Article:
The Biden administration has come forward with two nominees to fill vacancies on the Federal Communications Commission.
Why does this concern Vermont? The FCC is the regulatory agency that oversees Public, Educational and Governmental (PEG) access. And as we have seen during the pandemic, citizens have relied on Vermont’s 25 PEG stations more than ever. PEG’s long-term sustainability has been shaky given that cable companies, which are mandated to provide a percentage of profits based on its customer base, have been seeing fewer subscribers in recent years as streaming has taken hold.
The revenue model for cable television companies has changed over the last two decades with the deployment of voice, broadband and video “bundle” services. By doing so, the companies actually make an increasing percentage of their income from broadband and the Internet — not cable.
That is because changes need to be made to FCC regulations in order for PEG stations to continue to get their share of the profit in order to continue to provide services on TV and online.
PEG access became a mainstay of cable television when Congress passed the Cable Communications Act of 1984. It allowed local franchising authorities to require cable companies to set aside channels for locally produced content. Nearly all of Vermont’s PEG stations receive support directly from cable customers who pay a small fee each month in their cable bill. That federal blessing is key.
Because cable operators may not control the content of local programming on public access channels, PEG stations are one of the last places where, as citizens, we can witness “community” in its purest form. Public access is not just about keeping municipalities transparent and accountable by broadcasting public meetings, it is about partnerships, education, understanding, diversity, democracy and social integration. It is a glimpse into the hearts of are towns and cities.
And while there is no way we can reverse the trend away from cable, there can be steps taken to by the FCC to protect the PEG network while, at the same time, each of us can show our support — volunteer, donate, watch on TV or online — shows being produced by our local PEG stations.
According to the Alliance for Community Media, an organization whose charge is to advocate for PEG, Acting Chair FCC Jessica Rosenworcel has been nominated to be the permanent chair of the commission. She is joined by longtime consumer and media rights advocate Gigi Sohn who has been nominated to be the fifth commissioner at the agency. Sohn had been a key adviser to former FCC chair Tom Wheeler during the Obama administration.
According to ACM, “both candidates know community media and should be sympathetic ears at the Commission for local communities.”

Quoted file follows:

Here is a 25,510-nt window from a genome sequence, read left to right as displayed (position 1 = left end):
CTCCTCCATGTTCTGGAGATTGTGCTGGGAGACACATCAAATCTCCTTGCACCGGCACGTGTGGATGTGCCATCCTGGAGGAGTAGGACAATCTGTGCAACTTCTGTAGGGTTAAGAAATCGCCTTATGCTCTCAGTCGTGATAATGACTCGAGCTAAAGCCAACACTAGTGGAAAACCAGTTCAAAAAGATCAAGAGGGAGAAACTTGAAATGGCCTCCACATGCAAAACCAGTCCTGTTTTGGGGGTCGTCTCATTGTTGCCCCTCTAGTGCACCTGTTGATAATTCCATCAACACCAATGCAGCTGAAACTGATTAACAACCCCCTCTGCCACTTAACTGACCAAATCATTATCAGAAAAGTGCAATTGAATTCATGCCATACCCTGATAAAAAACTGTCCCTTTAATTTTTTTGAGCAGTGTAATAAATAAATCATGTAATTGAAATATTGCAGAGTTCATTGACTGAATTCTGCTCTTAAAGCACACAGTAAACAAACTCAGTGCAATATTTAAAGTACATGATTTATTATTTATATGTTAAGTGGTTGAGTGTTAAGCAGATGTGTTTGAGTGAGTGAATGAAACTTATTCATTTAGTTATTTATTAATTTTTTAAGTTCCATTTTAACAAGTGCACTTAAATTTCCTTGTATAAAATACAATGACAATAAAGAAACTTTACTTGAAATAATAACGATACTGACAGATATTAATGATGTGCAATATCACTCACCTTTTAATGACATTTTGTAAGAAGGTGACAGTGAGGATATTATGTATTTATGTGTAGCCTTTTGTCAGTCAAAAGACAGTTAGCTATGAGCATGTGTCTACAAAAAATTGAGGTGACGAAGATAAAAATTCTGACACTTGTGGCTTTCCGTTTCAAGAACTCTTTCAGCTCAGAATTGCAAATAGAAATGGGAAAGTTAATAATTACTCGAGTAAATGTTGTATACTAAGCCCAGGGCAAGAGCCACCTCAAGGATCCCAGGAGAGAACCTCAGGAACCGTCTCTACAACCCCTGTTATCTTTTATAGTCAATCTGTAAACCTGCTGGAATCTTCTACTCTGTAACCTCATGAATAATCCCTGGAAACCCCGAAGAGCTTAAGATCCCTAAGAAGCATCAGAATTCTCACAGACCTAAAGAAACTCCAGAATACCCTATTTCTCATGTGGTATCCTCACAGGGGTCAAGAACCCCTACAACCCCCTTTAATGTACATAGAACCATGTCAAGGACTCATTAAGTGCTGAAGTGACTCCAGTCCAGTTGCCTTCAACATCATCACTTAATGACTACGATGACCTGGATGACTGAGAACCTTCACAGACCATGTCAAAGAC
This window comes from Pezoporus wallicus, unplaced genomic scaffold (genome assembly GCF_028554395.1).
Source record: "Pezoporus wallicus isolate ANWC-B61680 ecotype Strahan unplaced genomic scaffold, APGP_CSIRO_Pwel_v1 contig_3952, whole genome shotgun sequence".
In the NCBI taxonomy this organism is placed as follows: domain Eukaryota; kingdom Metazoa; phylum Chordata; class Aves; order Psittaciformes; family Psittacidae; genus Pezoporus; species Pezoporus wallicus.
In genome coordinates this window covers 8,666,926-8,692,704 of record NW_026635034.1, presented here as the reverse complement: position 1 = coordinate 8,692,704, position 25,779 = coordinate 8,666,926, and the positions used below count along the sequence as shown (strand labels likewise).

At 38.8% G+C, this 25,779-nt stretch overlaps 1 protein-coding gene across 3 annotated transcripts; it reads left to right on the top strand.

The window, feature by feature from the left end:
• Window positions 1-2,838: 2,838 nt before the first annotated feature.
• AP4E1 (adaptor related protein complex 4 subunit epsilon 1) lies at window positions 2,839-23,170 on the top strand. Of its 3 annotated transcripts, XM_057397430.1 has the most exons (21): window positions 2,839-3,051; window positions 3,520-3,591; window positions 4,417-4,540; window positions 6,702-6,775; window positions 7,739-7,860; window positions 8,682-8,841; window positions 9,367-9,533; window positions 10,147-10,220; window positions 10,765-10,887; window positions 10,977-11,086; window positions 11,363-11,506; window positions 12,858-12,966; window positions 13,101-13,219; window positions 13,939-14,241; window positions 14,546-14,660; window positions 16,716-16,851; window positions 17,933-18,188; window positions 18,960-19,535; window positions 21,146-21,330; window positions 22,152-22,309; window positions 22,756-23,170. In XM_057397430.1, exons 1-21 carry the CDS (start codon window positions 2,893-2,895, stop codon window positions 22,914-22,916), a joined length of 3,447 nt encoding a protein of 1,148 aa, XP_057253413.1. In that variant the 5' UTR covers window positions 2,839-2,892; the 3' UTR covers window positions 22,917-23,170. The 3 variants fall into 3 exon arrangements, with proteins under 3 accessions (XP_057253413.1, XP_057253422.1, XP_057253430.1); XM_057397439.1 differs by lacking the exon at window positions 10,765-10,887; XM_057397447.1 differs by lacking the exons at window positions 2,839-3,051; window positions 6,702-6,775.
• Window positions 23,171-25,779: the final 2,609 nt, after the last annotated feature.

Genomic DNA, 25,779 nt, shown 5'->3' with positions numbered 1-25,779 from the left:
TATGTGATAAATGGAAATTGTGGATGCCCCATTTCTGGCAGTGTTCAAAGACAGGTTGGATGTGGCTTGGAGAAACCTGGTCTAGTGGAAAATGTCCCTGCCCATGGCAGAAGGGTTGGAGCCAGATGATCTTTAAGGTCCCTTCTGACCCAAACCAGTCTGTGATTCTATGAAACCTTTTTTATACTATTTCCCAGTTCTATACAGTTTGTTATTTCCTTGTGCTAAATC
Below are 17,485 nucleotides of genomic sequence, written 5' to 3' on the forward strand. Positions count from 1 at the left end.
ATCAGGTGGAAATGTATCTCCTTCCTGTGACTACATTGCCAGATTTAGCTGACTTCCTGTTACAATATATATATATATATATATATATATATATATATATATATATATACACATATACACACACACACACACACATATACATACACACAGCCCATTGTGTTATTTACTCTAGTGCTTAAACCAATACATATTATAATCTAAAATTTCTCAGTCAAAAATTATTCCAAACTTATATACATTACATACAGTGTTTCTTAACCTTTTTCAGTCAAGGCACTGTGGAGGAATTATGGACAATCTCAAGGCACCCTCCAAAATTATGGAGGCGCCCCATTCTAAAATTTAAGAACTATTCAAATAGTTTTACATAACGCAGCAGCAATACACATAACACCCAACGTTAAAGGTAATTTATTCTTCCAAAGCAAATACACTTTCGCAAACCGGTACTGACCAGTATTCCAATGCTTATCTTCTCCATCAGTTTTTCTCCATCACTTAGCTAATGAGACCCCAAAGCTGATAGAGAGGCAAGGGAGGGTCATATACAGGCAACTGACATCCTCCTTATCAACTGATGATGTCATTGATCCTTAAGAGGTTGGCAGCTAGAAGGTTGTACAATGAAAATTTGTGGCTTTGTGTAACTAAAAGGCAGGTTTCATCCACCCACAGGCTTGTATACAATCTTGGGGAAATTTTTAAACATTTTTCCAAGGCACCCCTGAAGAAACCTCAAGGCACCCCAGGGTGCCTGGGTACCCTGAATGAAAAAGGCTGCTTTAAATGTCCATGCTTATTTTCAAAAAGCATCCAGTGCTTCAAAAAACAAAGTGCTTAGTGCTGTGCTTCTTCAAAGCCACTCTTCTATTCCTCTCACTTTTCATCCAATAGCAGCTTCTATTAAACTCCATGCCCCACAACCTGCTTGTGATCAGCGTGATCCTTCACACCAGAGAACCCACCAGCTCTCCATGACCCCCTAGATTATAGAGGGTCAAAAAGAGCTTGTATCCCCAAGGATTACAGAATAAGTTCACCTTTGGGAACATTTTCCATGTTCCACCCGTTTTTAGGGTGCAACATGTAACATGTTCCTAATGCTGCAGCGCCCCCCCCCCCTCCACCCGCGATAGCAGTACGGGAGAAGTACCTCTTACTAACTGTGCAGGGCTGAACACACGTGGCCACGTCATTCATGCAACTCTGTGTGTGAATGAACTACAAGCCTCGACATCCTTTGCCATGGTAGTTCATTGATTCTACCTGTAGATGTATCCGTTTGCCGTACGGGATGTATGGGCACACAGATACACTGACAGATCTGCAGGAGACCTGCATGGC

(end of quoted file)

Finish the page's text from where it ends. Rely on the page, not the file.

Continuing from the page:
ACM President Mike Wassenaar reported that, so far, more than 250 community media organizations called on the administration to make the appointments earlier this summer so the commission “could change destructive policies adopted in the last commission. Now the clock is ticking on confirmation of the nominees in the U.S. Senate.”
Politico reported this week that the chair of the Senate Commerce Committe, Maria Cantwell (D-Wash.), is planning to pull together a wide-ranging confirmation hearing for the week of Nov. 15.
“That would be our goal,” Cantwell told Politico. “Two FCC (nominees) for sure, and we’ll see about the other ones.”
Cantwell predicted confirmation of Rosenworcel, however, “Sohn may face a tougher time given the Senate’s 50-50 split and uncertainty about where certain moderate Democrats like Sen. Kyrsten Sinema of Arizona may fall. Sinema is a member of Senate Commerce, so this hearing could offer clues about how she’s leaning,” the Politico article states.
Senate Democratic leaders have good reason to move quickly on these nominees. If they’re both confirmed, they’d create tie-breaking Democratic majorities on the FCC. If the Senate doesn’t vote on the FCC nominations, Republicans would assume an FCC majority in January. (Left-leaning advocacy group Free Press is petitioning in support of both Rosenworcel and Sohn, citing an interest in reviving Obama-era net neutrality rules, according to Politco.)
Because PEG is critical to informing our communities as to the decisions being made at the local level, and because these stations are critical to providing local content, we urge concerned citizens to reach out U.S. Sens. Patrick Leahy and Bernie Sanders (both longtime PEG advocates) and let them know that they should support the confirmation of Rosenworcel and Sohn to the FCC. The Senate switchboard can be reached at 202 224-3121.
A critical piece of our local democracy and community building relies on these confirmations … before PEG’s time runs out.